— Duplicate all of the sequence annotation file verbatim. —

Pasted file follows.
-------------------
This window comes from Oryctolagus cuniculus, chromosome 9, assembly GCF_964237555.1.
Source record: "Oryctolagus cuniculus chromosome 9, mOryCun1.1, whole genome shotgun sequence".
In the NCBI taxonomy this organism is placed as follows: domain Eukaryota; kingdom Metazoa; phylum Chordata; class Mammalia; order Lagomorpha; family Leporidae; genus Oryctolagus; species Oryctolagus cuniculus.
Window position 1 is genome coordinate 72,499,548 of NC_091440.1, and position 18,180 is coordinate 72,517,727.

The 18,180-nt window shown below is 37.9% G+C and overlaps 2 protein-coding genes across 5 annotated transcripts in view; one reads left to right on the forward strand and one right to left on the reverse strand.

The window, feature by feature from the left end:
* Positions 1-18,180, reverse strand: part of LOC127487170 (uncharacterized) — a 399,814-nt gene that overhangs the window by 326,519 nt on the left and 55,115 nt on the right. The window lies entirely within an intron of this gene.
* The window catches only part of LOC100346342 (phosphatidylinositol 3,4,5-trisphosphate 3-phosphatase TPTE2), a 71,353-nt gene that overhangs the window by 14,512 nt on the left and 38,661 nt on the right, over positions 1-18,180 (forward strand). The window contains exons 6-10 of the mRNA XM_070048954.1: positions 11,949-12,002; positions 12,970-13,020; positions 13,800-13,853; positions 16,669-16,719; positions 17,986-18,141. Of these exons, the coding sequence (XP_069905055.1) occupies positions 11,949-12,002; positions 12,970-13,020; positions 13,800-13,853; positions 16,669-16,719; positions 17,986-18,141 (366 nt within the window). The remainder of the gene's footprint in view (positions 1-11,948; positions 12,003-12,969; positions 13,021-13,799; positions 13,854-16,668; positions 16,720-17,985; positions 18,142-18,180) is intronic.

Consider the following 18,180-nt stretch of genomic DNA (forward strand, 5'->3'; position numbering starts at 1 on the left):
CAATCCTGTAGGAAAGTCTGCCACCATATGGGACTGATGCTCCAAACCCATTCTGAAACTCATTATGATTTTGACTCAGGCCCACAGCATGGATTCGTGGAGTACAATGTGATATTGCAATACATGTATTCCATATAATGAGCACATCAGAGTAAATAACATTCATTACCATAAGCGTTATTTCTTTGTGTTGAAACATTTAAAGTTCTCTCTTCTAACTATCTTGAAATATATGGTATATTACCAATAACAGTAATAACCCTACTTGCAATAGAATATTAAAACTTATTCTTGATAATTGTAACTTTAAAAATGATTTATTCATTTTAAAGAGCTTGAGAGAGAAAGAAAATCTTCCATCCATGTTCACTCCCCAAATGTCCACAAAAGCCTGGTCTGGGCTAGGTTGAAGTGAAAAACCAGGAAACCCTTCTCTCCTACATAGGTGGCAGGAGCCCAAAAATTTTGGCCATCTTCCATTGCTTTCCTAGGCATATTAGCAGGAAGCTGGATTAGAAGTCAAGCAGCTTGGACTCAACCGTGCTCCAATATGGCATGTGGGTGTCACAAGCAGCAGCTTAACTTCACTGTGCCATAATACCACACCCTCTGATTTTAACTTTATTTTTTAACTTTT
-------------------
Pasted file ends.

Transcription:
This window comes from Oryctolagus cuniculus, chromosome 9, assembly GCF_964237555.1.
Source record: "Oryctolagus cuniculus chromosome 9, mOryCun1.1, whole genome shotgun sequence".
In the NCBI taxonomy this organism is placed as follows: domain Eukaryota; kingdom Metazoa; phylum Chordata; class Mammalia; order Lagomorpha; family Leporidae; genus Oryctolagus; species Oryctolagus cuniculus.
Window position 1 is genome coordinate 72,499,548 of NC_091440.1, and position 18,180 is coordinate 72,517,727.

The 18,180-nt window shown below is 37.9% G+C and overlaps 2 protein-coding genes across 5 annotated transcripts in view; one reads left to right on the forward strand and one right to left on the reverse strand.

The window, feature by feature from the left end:
* Positions 1-18,180, reverse strand: part of LOC127487170 (uncharacterized) — a 399,814-nt gene that overhangs the window by 326,519 nt on the left and 55,115 nt on the right. The window lies entirely within an intron of this gene.
* The window catches only part of LOC100346342 (phosphatidylinositol 3,4,5-trisphosphate 3-phosphatase TPTE2), a 71,353-nt gene that overhangs the window by 14,512 nt on the left and 38,661 nt on the right, over positions 1-18,180 (forward strand). The window contains exons 6-10 of the mRNA XM_070048954.1: positions 11,949-12,002; positions 12,970-13,020; positions 13,800-13,853; positions 16,669-16,719; positions 17,986-18,141. Of these exons, the coding sequence (XP_069905055.1) occupies positions 11,949-12,002; positions 12,970-13,020; positions 13,800-13,853; positions 16,669-16,719; positions 17,986-18,141 (366 nt within the window). The remainder of the gene's footprint in view (positions 1-11,948; positions 12,003-12,969; positions 13,021-13,799; positions 13,854-16,668; positions 16,720-17,985; positions 18,142-18,180) is intronic.

Consider the following 18,180-nt stretch of genomic DNA (forward strand, 5'->3'; position numbering starts at 1 on the left):
CAATCCTGTAGGAAAGTCTGCCACCATATGGGACTGATGCTCCAAACCCATTCTGAAACTCATTATGATTTTGACTCAGGCCCACAGCATGGATTCGTGGAGTACAATGTGATATTGCAATACATGTATTCCATATAATGAGCACATCAGAGTAAATAACATTCATTACCATAAGCGTTATTTCTTTGTGTTGAAACATTTAAAGTTCTCTCTTCTAACTATCTTGAAATATATGGTATATTACCAATAACAGTAATAACCCTACTTGCAATAGAATATTAAAACTTATTCTTGATAATTGTAACTTTAAAAATGATTTATTCATTTTAAAGAGCTTGAGAGAGAAAGAAAATCTTCCATCCATGTTCACTCCCCAAATGTCCACAAAAGCCTGGTCTGGGCTAGGTTGAAGTGAAAAACCAGGAAACCCTTCTCTCCTACATAGGTGGCAGGAGCCCAAAAATTTTGGCCATCTTCCATTGCTTTCCTAGGCATATTAGCAGGAAGCTGGATTAGAAGTCAAGCAGCTTGGACTCAACCGTGCTCCAATATGGCATGTGGGTGTCACAAGCAGCAGCTTAACTTCACTGTGCCATAATACCACACCCTCTGATTTTAACTTTATTTTTTAACTTTT